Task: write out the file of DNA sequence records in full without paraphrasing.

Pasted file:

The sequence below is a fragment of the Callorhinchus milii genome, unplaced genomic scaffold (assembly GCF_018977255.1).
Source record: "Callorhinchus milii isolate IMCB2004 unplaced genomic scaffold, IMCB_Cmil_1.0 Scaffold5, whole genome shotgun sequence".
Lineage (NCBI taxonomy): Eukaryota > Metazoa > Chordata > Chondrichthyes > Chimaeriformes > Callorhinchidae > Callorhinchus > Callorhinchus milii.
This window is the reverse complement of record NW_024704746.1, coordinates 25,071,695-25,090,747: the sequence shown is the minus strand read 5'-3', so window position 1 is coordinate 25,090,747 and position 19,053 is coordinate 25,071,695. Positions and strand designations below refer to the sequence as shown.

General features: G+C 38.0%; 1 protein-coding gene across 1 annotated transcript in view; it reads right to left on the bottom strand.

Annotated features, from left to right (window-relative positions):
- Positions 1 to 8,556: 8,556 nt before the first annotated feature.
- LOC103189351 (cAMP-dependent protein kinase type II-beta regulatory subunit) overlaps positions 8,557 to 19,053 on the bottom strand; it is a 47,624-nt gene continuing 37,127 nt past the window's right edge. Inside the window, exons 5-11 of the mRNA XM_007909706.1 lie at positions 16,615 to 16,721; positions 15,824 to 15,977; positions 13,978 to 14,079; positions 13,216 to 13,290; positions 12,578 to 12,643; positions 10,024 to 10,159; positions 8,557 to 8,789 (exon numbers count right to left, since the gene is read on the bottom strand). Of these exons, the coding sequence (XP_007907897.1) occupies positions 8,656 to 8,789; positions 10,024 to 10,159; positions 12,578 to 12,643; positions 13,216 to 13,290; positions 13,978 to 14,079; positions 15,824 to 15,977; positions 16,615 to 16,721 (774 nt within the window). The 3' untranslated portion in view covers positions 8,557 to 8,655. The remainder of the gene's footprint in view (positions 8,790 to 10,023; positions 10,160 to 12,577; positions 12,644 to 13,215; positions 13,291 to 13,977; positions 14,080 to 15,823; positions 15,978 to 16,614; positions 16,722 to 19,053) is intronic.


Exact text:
The sequence below is a fragment of the Callorhinchus milii genome, unplaced genomic scaffold (assembly GCF_018977255.1).
Source record: "Callorhinchus milii isolate IMCB2004 unplaced genomic scaffold, IMCB_Cmil_1.0 Scaffold5, whole genome shotgun sequence".
Lineage (NCBI taxonomy): Eukaryota > Metazoa > Chordata > Chondrichthyes > Chimaeriformes > Callorhinchidae > Callorhinchus > Callorhinchus milii.
This window is the reverse complement of record NW_024704746.1, coordinates 25,071,695-25,090,747: the sequence shown is the minus strand read 5'-3', so window position 1 is coordinate 25,090,747 and position 19,053 is coordinate 25,071,695. Positions and strand designations below refer to the sequence as shown.

General features: G+C 38.0%; 1 protein-coding gene across 1 annotated transcript in view; it reads right to left on the bottom strand.

Annotated features, from left to right (window-relative positions):
- Positions 1 to 8,556: 8,556 nt before the first annotated feature.
- LOC103189351 (cAMP-dependent protein kinase type II-beta regulatory subunit) overlaps positions 8,557 to 19,053 on the bottom strand; it is a 47,624-nt gene continuing 37,127 nt past the window's right edge. Inside the window, exons 5-11 of the mRNA XM_007909706.1 lie at positions 16,615 to 16,721; positions 15,824 to 15,977; positions 13,978 to 14,079; positions 13,216 to 13,290; positions 12,578 to 12,643; positions 10,024 to 10,159; positions 8,557 to 8,789 (exon numbers count right to left, since the gene is read on the bottom strand). Of these exons, the coding sequence (XP_007907897.1) occupies positions 8,656 to 8,789; positions 10,024 to 10,159; positions 12,578 to 12,643; positions 13,216 to 13,290; positions 13,978 to 14,079; positions 15,824 to 15,977; positions 16,615 to 16,721 (774 nt within the window). The 3' untranslated portion in view covers positions 8,557 to 8,655. The remainder of the gene's footprint in view (positions 8,790 to 10,023; positions 10,160 to 12,577; positions 12,644 to 13,215; positions 13,291 to 13,977; positions 14,080 to 15,823; positions 15,978 to 16,614; positions 16,722 to 19,053) is intronic.